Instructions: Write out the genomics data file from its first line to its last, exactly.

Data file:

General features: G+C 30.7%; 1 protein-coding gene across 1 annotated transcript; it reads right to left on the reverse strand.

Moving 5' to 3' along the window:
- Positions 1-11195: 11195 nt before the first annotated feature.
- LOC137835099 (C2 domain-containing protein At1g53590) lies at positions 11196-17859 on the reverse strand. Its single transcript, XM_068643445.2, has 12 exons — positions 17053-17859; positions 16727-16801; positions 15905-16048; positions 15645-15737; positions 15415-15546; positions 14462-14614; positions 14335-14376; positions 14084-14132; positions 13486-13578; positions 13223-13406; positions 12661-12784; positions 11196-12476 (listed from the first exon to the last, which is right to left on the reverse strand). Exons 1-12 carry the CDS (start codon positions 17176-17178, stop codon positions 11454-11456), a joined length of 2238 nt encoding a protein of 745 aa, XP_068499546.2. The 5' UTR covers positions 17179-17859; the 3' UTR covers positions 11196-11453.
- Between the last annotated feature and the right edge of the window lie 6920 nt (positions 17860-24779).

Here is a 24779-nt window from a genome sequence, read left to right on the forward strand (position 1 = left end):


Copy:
General features: G+C 30.7%; 1 protein-coding gene across 1 annotated transcript; it reads right to left on the reverse strand.

Moving 5' to 3' along the window:
- Positions 1-11195: 11195 nt before the first annotated feature.
- LOC137835099 (C2 domain-containing protein At1g53590) lies at positions 11196-17859 on the reverse strand. Its single transcript, XM_068643445.2, has 12 exons — positions 17053-17859; positions 16727-16801; positions 15905-16048; positions 15645-15737; positions 15415-15546; positions 14462-14614; positions 14335-14376; positions 14084-14132; positions 13486-13578; positions 13223-13406; positions 12661-12784; positions 11196-12476 (listed from the first exon to the last, which is right to left on the reverse strand). Exons 1-12 carry the CDS (start codon positions 17176-17178, stop codon positions 11454-11456), a joined length of 2238 nt encoding a protein of 745 aa, XP_068499546.2. The 5' UTR covers positions 17179-17859; the 3' UTR covers positions 11196-11453.
- Between the last annotated feature and the right edge of the window lie 6920 nt (positions 17860-24779).

Here is a 24779-nt window from a genome sequence, read left to right on the forward strand (position 1 = left end):